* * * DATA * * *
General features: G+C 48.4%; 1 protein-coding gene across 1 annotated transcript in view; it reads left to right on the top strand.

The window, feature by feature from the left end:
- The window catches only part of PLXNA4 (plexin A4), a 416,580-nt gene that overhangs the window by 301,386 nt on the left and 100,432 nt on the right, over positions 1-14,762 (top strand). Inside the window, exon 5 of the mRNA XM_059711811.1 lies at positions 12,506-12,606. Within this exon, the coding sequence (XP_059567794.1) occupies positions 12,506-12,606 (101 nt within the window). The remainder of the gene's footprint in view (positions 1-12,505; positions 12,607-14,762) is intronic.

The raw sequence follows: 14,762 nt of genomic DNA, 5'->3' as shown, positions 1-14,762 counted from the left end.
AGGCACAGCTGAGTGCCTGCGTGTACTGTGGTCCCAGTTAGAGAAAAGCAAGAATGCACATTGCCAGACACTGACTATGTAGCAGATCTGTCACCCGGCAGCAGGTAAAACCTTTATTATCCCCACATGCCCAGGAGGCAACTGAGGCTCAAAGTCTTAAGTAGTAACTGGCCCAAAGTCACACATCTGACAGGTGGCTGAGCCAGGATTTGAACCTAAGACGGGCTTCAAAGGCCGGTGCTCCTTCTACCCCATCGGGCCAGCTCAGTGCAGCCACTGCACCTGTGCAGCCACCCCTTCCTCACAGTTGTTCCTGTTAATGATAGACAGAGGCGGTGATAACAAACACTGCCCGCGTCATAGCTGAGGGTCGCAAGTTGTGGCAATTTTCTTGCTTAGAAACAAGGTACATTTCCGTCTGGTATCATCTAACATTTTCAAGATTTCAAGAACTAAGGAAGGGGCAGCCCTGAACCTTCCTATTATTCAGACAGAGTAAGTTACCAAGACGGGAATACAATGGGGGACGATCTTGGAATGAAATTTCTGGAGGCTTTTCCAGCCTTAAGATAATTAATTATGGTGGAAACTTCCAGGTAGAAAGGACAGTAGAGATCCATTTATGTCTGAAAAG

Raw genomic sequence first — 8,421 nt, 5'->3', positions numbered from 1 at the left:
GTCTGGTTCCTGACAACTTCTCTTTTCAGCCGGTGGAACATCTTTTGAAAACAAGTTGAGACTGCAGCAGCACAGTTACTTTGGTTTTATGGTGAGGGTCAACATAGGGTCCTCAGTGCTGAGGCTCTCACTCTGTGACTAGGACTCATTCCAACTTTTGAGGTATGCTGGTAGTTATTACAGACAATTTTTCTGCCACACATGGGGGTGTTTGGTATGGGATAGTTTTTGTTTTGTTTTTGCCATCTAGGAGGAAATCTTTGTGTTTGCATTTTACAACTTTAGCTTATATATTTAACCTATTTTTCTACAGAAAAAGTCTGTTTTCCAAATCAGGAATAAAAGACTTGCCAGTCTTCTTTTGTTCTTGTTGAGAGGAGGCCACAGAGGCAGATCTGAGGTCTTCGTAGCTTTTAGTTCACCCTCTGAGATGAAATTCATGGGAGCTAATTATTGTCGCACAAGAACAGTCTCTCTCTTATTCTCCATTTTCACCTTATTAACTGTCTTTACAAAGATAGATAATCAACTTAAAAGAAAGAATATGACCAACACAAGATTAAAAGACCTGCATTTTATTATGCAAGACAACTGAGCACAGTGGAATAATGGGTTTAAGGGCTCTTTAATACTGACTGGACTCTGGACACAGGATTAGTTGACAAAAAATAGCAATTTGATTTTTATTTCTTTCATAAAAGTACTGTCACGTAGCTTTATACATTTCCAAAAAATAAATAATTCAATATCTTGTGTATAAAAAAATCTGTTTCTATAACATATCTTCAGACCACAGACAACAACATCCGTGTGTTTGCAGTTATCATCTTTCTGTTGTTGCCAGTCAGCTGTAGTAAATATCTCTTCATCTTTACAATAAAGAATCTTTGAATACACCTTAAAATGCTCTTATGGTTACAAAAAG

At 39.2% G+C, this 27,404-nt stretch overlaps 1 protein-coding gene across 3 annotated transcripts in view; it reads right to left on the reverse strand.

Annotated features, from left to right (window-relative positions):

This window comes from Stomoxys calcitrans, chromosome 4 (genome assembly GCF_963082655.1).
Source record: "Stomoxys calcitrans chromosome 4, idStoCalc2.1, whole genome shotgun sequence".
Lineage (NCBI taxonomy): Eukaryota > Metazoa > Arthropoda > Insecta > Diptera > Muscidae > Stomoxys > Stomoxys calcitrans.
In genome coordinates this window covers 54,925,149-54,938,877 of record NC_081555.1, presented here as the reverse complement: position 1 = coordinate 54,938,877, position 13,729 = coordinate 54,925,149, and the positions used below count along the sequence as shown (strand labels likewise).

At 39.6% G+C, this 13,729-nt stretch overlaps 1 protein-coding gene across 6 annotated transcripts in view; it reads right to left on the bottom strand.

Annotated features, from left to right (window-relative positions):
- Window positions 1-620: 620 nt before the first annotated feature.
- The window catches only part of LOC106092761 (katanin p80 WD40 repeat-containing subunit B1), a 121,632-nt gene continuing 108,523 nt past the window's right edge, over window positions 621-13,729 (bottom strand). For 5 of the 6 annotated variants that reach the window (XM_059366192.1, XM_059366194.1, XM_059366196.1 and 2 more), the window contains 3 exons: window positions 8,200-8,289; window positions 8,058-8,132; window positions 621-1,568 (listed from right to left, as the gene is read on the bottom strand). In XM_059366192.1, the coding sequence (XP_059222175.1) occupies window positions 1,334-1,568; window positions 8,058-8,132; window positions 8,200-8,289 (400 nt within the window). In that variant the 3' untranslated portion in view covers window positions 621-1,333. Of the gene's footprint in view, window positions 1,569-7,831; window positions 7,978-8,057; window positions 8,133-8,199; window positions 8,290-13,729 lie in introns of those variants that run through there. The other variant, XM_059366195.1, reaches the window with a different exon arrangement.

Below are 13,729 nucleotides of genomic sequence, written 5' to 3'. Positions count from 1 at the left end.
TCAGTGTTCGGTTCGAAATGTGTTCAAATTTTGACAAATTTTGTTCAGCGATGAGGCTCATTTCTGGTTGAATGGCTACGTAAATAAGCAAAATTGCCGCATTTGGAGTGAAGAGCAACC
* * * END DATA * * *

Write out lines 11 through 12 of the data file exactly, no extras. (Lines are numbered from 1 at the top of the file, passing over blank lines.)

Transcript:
Source record: "Stomoxys calcitrans chromosome 4, idStoCalc2.1, whole genome shotgun sequence".
Lineage (NCBI taxonomy): Eukaryota > Metazoa > Arthropoda > Insecta > Diptera > Muscidae > Stomoxys > Stomoxys calcitrans.